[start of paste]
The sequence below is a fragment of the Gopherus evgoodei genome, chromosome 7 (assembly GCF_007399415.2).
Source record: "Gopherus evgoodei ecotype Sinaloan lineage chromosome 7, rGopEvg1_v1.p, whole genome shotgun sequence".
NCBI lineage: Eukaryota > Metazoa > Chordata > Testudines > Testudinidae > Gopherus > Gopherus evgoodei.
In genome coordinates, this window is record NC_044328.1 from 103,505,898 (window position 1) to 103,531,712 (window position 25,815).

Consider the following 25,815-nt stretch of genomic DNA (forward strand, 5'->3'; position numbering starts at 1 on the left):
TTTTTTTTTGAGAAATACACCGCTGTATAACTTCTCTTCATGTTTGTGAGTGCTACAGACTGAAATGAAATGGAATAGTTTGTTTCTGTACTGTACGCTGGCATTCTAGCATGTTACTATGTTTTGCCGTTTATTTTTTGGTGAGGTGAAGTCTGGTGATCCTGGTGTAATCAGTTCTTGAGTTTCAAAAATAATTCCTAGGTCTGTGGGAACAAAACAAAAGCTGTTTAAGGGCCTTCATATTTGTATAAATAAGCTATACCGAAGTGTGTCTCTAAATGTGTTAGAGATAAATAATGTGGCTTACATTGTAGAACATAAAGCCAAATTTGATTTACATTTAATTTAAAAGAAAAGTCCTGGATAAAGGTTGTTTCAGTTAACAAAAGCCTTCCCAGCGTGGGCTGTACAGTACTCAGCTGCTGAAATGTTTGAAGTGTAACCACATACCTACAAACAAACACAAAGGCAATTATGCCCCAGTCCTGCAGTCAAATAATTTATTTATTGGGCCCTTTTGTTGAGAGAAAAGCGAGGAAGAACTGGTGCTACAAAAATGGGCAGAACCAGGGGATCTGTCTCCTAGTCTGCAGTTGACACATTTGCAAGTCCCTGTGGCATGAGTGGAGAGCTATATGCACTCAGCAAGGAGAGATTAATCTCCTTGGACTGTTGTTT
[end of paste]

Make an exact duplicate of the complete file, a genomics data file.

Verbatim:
The sequence below is a fragment of the Gopherus evgoodei genome, chromosome 7 (assembly GCF_007399415.2).
Source record: "Gopherus evgoodei ecotype Sinaloan lineage chromosome 7, rGopEvg1_v1.p, whole genome shotgun sequence".
NCBI lineage: Eukaryota > Metazoa > Chordata > Testudines > Testudinidae > Gopherus > Gopherus evgoodei.
In genome coordinates, this window is record NC_044328.1 from 103,505,898 (window position 1) to 103,531,712 (window position 25,815).

Consider the following 25,815-nt stretch of genomic DNA (forward strand, 5'->3'; position numbering starts at 1 on the left):
TTTTTTTTTGAGAAATACACCGCTGTATAACTTCTCTTCATGTTTGTGAGTGCTACAGACTGAAATGAAATGGAATAGTTTGTTTCTGTACTGTACGCTGGCATTCTAGCATGTTACTATGTTTTGCCGTTTATTTTTTGGTGAGGTGAAGTCTGGTGATCCTGGTGTAATCAGTTCTTGAGTTTCAAAAATAATTCCTAGGTCTGTGGGAACAAAACAAAAGCTGTTTAAGGGCCTTCATATTTGTATAAATAAGCTATACCGAAGTGTGTCTCTAAATGTGTTAGAGATAAATAATGTGGCTTACATTGTAGAACATAAAGCCAAATTTGATTTACATTTAATTTAAAAGAAAAGTCCTGGATAAAGGTTGTTTCAGTTAACAAAAGCCTTCCCAGCGTGGGCTGTACAGTACTCAGCTGCTGAAATGTTTGAAGTGTAACCACATACCTACAAACAAACACAAAGGCAATTATGCCCCAGTCCTGCAGTCAAATAATTTATTTATTGGGCCCTTTTGTTGAGAGAAAAGCGAGGAAGAACTGGTGCTACAAAAATGGGCAGAACCAGGGGATCTGTCTCCTAGTCTGCAGTTGACACATTTGCAAGTCCCTGTGGCATGAGTGGAGAGCTATATGCACTCAGCAAGGAGAGATTAATCTCCTTGGACTGTTGTTT